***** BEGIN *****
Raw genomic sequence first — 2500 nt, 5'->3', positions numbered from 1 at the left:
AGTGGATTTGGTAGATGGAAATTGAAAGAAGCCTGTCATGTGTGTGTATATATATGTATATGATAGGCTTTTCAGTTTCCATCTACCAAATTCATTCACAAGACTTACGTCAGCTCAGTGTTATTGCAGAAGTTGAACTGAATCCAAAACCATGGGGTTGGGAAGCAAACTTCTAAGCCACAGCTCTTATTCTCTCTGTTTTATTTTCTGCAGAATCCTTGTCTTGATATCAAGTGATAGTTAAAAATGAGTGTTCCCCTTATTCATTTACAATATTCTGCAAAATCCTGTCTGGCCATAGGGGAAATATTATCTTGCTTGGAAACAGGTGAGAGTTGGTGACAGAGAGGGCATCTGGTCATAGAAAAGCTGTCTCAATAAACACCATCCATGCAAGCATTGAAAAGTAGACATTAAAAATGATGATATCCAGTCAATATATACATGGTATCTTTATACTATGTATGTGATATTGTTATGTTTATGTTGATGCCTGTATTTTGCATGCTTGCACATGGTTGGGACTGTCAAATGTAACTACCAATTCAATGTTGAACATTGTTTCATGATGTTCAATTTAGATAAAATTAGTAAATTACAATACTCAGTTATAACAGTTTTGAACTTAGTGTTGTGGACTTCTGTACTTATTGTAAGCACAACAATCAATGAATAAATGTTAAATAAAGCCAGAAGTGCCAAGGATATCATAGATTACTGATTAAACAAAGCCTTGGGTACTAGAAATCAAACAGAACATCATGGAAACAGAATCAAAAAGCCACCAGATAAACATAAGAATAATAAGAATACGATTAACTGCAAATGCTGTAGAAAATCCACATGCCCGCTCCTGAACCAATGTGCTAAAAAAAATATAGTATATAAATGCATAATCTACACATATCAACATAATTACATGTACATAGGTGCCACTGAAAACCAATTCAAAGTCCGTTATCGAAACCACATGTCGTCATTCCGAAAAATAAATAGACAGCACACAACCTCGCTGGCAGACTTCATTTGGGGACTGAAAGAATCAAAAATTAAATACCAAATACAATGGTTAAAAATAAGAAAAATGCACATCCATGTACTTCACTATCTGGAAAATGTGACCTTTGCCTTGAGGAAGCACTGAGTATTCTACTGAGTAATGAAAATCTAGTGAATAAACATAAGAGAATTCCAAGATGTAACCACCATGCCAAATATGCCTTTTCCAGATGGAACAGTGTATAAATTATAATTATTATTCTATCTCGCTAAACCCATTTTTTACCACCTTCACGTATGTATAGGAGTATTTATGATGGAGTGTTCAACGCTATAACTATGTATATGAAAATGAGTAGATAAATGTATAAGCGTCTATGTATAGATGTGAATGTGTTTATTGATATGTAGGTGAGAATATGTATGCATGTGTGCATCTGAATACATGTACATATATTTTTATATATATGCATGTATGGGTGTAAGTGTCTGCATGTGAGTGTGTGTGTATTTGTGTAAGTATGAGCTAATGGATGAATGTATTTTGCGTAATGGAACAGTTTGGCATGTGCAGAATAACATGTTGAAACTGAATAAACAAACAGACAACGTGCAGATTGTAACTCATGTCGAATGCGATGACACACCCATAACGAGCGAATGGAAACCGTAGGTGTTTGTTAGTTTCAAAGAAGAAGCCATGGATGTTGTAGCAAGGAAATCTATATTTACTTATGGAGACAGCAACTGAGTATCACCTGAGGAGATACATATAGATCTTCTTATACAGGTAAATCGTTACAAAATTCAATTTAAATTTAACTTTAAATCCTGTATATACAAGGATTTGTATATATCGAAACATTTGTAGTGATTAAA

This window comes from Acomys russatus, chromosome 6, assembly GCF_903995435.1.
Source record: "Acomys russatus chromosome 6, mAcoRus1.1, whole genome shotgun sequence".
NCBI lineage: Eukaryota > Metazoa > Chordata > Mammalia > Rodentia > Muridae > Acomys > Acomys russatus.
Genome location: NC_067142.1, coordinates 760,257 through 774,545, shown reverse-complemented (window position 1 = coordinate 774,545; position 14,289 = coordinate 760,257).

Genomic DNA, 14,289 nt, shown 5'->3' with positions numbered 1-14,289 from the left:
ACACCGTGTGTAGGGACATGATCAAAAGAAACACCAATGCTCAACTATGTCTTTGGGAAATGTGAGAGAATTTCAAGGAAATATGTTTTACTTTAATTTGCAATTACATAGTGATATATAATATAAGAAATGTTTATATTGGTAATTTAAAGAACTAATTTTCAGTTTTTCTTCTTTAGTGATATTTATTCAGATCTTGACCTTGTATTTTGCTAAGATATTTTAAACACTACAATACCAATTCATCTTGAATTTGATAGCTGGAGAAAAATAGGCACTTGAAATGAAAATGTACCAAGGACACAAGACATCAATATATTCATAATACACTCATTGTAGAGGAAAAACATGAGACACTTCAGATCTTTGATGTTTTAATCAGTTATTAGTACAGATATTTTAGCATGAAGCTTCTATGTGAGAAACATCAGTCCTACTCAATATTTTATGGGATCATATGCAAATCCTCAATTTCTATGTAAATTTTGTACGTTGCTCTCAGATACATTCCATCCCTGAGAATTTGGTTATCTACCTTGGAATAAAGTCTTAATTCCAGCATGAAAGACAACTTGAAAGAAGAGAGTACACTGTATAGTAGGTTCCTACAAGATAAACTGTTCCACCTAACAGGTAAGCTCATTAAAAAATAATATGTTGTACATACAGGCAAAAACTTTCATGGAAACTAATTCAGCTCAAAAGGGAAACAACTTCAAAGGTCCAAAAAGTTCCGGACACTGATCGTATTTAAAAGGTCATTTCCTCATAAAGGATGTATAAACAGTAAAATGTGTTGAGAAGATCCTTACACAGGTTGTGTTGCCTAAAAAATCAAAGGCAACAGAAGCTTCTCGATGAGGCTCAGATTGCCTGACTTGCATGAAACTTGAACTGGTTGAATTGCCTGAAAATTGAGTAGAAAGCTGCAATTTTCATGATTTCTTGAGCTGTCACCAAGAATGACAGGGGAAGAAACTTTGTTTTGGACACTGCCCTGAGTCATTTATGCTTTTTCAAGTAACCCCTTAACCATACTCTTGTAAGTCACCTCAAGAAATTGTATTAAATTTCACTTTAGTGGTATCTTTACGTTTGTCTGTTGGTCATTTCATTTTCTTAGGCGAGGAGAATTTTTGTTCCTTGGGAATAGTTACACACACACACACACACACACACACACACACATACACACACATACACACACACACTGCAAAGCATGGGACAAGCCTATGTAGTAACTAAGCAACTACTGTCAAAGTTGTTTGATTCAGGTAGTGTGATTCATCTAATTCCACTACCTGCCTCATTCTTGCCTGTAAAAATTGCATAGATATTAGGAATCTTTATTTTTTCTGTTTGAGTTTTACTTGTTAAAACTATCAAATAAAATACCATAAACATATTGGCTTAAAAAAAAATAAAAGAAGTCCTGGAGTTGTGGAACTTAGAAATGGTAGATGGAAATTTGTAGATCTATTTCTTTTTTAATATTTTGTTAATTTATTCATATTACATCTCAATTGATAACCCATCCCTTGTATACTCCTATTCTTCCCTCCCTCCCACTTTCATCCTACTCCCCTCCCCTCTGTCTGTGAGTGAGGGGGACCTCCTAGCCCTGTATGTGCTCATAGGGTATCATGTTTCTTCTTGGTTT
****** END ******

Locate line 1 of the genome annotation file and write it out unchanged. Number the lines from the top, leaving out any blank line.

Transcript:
Raw genomic sequence first — 2500 nt, 5'->3', positions numbered from 1 at the left: